“For the students it establishes personal connections and extends excitement over religious vocations,” he said. “For our seminarians it helps them by reminding them in a tangible way of all the love and prayers our people are offering up on their behalf.”

The connections the letters create are important. In a diocese that’s so spread out, Pohlen noted, it can be difficult for students to have interaction with seminarians, or even know they exist, as was the case for some of Jenny Molmann’s students. The director of faith formation at Holy Cross School in Sioux City, Mohlmann is having half of her students in grades 6-8 write to seminarians.

“Some students in grades 6-8 were not aware of what a seminarian was and the preparation it takes to become a priest, or how many seminarians there were from our diocese,” she said.

Mohlmann encouraged her students to ask the seminarians questions in their letters, such as how they decided they were being called, what seminary they are attending, what a typical day is like and how old they were when they decided to go to seminary. Students also wrote information about themselves.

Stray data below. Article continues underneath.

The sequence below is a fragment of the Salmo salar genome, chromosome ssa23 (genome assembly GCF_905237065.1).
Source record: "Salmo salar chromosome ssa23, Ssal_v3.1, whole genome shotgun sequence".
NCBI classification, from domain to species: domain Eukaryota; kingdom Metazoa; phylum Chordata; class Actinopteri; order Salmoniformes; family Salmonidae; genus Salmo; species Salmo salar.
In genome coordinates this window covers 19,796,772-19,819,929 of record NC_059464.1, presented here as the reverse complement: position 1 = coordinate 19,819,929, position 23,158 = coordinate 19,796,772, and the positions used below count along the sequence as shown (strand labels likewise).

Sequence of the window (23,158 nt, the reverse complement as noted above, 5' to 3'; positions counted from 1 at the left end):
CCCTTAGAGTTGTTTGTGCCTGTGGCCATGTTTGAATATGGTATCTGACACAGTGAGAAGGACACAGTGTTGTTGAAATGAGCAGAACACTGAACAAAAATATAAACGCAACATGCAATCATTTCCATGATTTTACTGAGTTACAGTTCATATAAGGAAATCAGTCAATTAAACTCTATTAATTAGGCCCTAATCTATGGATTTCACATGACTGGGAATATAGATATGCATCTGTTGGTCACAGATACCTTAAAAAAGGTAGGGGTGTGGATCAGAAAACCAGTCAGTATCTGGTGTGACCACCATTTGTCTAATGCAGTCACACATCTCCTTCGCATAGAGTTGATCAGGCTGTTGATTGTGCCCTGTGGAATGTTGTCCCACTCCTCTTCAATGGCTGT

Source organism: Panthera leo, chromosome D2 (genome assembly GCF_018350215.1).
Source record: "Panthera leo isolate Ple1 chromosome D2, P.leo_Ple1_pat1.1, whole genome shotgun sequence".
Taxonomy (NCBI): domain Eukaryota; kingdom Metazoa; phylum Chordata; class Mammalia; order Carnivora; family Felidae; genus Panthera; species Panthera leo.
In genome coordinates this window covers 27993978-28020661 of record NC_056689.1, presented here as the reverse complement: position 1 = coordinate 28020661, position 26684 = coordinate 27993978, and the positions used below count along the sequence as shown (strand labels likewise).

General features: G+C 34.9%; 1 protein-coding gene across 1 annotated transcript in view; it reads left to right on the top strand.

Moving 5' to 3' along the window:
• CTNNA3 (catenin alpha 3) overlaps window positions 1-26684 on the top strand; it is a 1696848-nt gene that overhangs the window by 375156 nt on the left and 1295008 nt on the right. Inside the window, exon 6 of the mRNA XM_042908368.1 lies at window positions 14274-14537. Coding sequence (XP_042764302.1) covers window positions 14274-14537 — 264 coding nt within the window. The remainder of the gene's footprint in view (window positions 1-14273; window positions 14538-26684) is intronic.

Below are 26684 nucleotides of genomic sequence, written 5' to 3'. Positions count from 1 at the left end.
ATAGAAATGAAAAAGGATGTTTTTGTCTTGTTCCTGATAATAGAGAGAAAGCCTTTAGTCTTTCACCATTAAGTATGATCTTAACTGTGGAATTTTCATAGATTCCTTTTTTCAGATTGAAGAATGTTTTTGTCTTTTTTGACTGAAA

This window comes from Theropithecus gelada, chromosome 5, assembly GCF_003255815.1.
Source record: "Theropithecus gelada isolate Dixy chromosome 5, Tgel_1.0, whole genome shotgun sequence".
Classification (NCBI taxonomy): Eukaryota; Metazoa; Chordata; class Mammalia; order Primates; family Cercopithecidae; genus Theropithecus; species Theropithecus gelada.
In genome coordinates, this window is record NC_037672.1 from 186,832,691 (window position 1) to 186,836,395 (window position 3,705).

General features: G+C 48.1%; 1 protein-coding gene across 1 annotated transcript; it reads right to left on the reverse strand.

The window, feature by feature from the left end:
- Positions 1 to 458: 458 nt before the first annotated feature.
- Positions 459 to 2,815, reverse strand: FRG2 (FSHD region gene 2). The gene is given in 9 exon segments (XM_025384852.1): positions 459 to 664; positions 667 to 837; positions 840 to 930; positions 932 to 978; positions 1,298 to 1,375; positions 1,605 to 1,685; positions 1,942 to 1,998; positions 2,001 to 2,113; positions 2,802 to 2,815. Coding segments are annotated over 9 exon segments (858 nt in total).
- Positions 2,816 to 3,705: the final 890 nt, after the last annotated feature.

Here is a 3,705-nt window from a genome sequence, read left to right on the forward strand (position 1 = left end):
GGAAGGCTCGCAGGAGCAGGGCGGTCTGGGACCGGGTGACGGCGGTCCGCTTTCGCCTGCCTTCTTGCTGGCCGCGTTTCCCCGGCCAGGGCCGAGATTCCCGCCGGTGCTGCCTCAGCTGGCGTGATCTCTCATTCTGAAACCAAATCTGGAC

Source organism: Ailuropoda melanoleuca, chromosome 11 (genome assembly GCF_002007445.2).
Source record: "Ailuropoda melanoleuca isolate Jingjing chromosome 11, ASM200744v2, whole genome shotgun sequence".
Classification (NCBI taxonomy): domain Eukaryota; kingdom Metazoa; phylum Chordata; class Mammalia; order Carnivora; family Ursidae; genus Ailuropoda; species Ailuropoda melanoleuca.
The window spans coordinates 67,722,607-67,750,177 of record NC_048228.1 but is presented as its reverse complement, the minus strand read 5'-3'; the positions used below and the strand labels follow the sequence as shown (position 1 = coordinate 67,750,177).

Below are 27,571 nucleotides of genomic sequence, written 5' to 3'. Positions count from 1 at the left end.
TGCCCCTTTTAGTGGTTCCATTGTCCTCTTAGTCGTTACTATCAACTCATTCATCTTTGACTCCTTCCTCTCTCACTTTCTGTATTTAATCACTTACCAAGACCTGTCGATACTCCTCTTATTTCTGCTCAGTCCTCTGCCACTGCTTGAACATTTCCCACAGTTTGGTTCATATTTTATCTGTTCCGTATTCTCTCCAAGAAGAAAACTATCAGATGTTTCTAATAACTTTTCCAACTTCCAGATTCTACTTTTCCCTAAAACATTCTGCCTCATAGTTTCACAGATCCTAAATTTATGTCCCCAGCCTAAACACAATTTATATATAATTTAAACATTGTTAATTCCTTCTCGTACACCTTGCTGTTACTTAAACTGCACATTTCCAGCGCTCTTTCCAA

“I believe as Catholic students, it is good for them to show their support for our seminarians, take time to communicate with them, and pray for them,” she said, adding that Holy Cross also participated in the program last year.

While Mohlmann isn’t expecting individual letters back for all the students, she hopes that she’ll receive a general letter for the class, answering the students’ questions. In fact as a rule, Father Pelzel said seminarians answer their letters by addressing the class or school they receive the letters from.

As vocations director, Father Pelzel said he hears from people throughout the diocese who are praying for vocations, but for the men who all attend seminary out of state, while they know people are praying for them, it can be hard for them to grasp.

“The magnitude of what that means,” he said, “really hits home when they receive letters from so many people from all across our diocese.”